Press-freedom and human rights advocates are praising China's decision this week to free a journalist who had been in prison for five years after writing about corruption in the communist country.
The Dui Hua Foundation, a human rights advocacy group in the United States, says the authorities released Jiang Weiping from a prison in the northeastern Chinese city of Dalian on Tuesday - a year ahead of schedule.
His imprisonment drew criticism from rights advocacy groups around the world and prompted repeated calls for his release from the U.S. government.
U.S. Ambassador to China Clark Randt issued a statement welcoming Mr. Jiang's early release as a "positive beginning to the New Year."
Among the groups pressing for his release was PEN, a worldwide writers' association. Bjorn Linnell, the group's chairman in Sweden, praised foreign governments for intervening. He says he hopes China's decision signals greater transparency, especially at a time of growing unrest.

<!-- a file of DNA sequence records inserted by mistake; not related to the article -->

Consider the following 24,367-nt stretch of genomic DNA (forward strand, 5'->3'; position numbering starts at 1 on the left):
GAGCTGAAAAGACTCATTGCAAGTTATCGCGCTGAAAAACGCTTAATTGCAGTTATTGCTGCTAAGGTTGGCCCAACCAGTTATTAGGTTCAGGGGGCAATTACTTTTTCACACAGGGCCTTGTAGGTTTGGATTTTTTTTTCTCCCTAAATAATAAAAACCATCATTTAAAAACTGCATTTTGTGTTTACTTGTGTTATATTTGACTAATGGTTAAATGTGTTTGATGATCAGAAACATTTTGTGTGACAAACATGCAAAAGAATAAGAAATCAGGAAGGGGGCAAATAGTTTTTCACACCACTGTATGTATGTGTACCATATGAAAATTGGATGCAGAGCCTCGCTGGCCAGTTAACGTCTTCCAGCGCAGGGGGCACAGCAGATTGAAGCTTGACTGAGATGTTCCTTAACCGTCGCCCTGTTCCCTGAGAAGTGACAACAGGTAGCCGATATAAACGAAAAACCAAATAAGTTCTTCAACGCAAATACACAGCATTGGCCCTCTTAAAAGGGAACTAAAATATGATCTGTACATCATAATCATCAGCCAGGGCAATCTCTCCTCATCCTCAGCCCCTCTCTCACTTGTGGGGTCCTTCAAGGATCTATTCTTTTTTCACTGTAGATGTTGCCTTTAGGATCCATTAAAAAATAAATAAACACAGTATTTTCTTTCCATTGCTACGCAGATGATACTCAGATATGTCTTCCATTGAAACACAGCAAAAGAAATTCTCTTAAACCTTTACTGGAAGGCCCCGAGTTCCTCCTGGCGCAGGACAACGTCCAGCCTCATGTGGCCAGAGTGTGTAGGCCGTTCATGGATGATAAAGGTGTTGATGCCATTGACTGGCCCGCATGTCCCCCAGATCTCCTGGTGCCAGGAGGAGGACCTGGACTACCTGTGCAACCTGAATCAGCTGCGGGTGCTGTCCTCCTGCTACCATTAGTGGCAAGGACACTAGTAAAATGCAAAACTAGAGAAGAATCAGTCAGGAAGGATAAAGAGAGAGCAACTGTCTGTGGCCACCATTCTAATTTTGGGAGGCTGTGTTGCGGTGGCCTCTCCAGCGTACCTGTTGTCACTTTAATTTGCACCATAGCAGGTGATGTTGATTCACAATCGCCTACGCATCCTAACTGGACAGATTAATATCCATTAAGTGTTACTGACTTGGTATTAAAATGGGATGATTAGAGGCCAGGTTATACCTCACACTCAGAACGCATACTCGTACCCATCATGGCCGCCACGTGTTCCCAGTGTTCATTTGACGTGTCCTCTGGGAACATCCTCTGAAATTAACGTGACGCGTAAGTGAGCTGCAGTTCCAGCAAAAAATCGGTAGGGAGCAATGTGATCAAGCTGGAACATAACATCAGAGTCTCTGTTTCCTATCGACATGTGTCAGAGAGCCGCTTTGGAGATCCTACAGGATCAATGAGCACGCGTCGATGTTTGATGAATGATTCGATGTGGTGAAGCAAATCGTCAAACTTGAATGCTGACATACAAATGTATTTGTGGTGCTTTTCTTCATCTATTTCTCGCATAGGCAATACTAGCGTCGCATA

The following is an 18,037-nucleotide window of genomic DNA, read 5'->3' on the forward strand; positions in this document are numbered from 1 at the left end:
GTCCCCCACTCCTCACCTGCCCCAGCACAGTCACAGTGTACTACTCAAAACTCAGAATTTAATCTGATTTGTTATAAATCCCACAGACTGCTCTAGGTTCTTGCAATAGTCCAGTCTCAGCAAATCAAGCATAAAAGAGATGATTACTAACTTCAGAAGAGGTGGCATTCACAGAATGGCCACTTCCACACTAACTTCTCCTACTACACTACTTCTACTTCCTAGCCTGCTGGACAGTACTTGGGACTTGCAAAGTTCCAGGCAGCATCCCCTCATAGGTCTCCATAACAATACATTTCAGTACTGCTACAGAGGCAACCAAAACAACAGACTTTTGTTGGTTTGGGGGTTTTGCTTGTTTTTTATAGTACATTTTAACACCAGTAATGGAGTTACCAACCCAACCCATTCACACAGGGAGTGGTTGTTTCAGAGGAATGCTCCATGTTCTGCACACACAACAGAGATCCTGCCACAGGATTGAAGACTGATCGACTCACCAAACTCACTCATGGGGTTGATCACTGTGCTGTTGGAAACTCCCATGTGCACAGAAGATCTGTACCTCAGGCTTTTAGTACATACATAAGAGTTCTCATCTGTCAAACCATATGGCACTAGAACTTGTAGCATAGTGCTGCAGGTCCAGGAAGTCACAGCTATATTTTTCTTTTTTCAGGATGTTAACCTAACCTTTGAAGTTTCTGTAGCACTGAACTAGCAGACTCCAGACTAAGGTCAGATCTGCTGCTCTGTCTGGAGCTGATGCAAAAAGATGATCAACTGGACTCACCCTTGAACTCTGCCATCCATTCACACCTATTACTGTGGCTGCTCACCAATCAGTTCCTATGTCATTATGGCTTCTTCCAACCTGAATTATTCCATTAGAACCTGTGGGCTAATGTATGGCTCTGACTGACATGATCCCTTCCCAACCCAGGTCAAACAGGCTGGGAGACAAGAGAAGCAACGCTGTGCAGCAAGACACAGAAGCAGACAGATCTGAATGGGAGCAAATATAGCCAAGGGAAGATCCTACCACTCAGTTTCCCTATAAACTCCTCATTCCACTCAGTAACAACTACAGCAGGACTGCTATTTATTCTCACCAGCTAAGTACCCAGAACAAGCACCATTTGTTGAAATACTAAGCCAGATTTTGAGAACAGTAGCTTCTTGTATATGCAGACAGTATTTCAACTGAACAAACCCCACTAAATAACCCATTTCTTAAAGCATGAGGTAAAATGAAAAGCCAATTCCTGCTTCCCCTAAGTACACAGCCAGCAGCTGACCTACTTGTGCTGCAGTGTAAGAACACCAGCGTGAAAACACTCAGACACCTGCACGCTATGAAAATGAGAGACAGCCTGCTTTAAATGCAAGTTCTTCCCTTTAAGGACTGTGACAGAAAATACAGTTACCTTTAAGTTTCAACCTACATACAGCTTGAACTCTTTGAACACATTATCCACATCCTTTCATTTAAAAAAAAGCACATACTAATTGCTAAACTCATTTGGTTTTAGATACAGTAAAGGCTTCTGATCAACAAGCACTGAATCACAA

"Hopefully the release of Jiang means that the government is [more] willing to accept the coverage of their internal problems," he said.
Authorities detained Jiang Weiping in December of 2000, and convicted him, in a secret trial, of leaking state secrets and inciting subversion after reporting on corruption involving high-level government officials. He was to have served a six-year sentence that would have expired in January of 2007.
Mr. Jiang's release takes place a week after China came under criticism from international press advocacy groups for firing three top editors at a Beijing newspaper that had reported on land grabs by officials and other topics regarded by the government as sensitive. The editors' firing prompted a walkout by several reporters at the newspaper.